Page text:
For one thing, Apple is not set up like a normal large corporation. “You know how many committees we have at Apple? Zero,” Jobs said during a 2010 interview. “We are organized like a startup.” In fact, the entire operation is overseen by a small group of key people, all of whom report directly to the CEO. This non-hierarchical structure kept Jobs—and now presumably keeps his replacement, former COO Tim Cook—involved in granular decisions about Apple’s relatively small number of products, everything from button design to packaging. Another neat Apple trick is to physically segregate employees from one another to create the illusion that they work for a much smaller operation.
It all led to some interesting paradoxes, according to Lashinsky. Apple is the world’s most valuable company, but consumers view it as an underdog. Its products are fun and whimsical, but are made by people with a reputation of being all work and no play. But as long as Jobs and his “reality distortion field” was around, nobody saw how the sausage got made. “Now that the curtain has been pulled back a little, we can see that real men and women are working furiously to keep things in motion,” Lashinsky writes, adding that the end result may be Apple’s transformation from an “insanely great” company to one that is merely “great.”
REVIEW: The Lady in Gold: The Extraordinary Tale of Gustav Klimt’s Masterpiece, Portrait of Adele Bloch-Bauer
By Joanne Latimer - Thursday, March 15, 2012 at 6:20 PM - 0 Comments
Book by Anne-Marie O’Connor
A Viennese beauty gets her portrait painted by Klimt and sets the wheels in motion for a 100-year saga involving sex, genocide, betrayal, a landmark legal battle and millions of dollars. The Lady in Gold is the harrowing account of that painting’s fate. O’Connor takes readers from the belle époque salons of old Vienna, where Adele Bloch-Bauer reigned as an assimilated Jewish matron (and probable mistress of Klimt), to the art museums of Vienna in 2006. Along the way, the painting was stolen, hidden, renamed and consigned to a shadowy bunker by art administrators first acting on behalf of the Nazis, then the postwar regime.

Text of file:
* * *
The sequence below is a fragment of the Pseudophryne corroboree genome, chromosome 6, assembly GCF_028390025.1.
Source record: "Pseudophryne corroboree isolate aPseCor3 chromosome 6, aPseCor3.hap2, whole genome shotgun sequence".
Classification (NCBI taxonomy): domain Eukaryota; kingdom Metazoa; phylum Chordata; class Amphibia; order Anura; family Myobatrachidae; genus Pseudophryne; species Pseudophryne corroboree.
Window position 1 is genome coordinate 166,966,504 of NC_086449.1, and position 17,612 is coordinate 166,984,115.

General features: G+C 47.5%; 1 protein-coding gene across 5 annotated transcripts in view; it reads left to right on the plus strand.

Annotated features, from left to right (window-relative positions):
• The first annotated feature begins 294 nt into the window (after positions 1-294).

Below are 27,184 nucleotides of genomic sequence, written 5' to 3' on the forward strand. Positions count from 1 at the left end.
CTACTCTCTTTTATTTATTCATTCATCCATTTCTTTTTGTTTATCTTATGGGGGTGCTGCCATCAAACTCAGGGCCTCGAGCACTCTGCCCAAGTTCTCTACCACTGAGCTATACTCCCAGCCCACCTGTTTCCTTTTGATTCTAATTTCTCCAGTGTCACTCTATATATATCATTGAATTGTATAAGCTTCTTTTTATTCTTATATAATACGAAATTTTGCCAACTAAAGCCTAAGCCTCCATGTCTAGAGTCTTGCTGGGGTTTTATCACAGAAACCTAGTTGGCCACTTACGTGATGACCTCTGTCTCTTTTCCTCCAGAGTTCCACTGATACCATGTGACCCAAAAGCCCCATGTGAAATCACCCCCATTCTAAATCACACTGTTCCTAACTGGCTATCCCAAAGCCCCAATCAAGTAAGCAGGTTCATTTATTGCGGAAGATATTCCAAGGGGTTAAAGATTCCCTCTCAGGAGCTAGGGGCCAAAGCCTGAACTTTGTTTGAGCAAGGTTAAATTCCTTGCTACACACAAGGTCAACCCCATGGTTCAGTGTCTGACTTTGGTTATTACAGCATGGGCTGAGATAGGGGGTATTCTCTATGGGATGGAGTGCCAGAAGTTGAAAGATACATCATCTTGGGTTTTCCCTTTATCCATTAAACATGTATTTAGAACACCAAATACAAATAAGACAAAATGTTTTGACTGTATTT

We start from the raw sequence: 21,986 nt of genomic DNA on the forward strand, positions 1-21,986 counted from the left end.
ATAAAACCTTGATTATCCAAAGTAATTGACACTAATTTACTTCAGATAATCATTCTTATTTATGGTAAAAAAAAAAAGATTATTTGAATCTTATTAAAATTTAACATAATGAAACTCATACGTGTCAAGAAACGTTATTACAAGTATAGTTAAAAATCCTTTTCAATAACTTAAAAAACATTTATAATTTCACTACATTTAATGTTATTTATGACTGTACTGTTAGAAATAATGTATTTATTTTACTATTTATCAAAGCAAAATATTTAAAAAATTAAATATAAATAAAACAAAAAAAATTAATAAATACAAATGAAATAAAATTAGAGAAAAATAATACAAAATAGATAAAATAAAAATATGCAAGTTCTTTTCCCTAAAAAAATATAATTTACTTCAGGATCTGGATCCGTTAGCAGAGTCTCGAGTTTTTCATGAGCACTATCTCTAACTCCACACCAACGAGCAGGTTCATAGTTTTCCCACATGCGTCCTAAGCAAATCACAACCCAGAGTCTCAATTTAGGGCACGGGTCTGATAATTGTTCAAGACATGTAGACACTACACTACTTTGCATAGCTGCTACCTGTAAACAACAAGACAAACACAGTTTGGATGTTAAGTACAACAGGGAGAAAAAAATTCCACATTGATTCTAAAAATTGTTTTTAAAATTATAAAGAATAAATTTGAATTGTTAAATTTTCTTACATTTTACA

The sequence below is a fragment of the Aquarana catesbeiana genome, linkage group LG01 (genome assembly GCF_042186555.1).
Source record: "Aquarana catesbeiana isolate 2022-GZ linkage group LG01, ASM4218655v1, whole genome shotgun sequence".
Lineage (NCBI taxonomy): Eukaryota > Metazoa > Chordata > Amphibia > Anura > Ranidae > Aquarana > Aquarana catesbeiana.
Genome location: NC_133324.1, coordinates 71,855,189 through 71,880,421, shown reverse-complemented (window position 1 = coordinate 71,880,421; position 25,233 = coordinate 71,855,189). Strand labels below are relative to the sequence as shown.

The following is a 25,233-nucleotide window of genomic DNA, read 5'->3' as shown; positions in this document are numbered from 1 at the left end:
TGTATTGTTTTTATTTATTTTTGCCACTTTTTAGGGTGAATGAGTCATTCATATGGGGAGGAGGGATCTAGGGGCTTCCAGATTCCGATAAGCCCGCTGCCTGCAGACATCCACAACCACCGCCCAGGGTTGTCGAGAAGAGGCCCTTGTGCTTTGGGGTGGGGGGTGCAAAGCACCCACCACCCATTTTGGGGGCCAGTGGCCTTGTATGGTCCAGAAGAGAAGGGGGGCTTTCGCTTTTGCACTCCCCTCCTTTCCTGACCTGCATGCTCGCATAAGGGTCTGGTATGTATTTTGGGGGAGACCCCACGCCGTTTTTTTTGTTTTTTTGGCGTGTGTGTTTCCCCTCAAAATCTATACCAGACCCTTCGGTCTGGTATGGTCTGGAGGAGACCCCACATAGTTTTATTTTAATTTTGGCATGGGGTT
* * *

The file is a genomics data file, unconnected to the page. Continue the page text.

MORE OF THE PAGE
Klimt’s work had fallen out of favour with Hitler, yet his paintings were still among the thousands of confiscated pieces of artwork the government considered state patrimony. In its day, the 1903 portrait of Adele was worthless, but it became something very different after the war: a symbol of Austria’s refusal to make amends for its large role in the Holocaust. If there are any Holocaust deniers left, they will be hard pressed to explain away this scathing indictment of Austria’s eager Nazi collaboration. Most shocking are the author’s interviews with unreconstructed bigots. Restitution claims, they say, have gone too far. One blames the Jews for not getting out of Austria before the Anschluss. Maria Altmann, Adele’s 80-year-old niece, thought otherwise and started a six-year legal battle to get the portrait back.
Cataloguing the Bloch-Bauer family tragedies, O’Connor gives each of her subjects a dignified historical airing. She is merciless when exposing the postwar bureaucrats who blocked art restitution claims. Adele’s relatives got their painting back, then sold it at auction for $135 million. The family was criticized in some circles for not donating it to a museum. To those critics, this reader holds out her copy of The Lady in Gold, saying, “Read this and reconsider.”
By Brian D. Johnson - Thursday, March 15, 2012 at 6:05 PM - 0 Comments
Book by Geoff Dyer
Any writer reading Zona, especially a film critic, will likely be stricken with envy. British writer Dyer has done the authorial equivalent of getting away with murder: he’s devoted an entire book to a rambling essay on a somewhat obscure Russian art film, Andrei Tarkovsky’s Stalker (1979). To summarize Stalker in a sentence, rather than 228 pages, it’s a metaphysical journey about three men in a bar (Stalker, Writer, Professor) who travel through a postwar wasteland of rusting artillery into a puddled wilderness called the Zone, and more specifically the Room, a grail-like gulag where all one’s wishes come true.
The film left a radioactive imprint on Dyer’s psyche—eventually he lets drop that around the time he encountered it, he was ingesting a lot of LSD and magic mushrooms, while immersing himself in cinema. Dyer conducts a shot-by-shot tour of Stalker, but Zona is not some microscopic act of cinephilia. He doesn’t revere the film. Instead, he marvels at it, argues with it, makes fun of it—and basically uses it as a daydream machine to launch flights of digression and memoir. As footnotes start crowding out the text, Dyer’s tangents skip from Kafka and Wordsworth to Bergman and Tarantino, from his love for quicksand to the aesthetics of Chernobyl, from his wife’s resemblance to Natascha McElhone to his unfulfilled desire for a threesome. A rotary phone rings in the film and prompts an aside on the evolutionary decline of the index finger and the ascendancy of the texting thumb.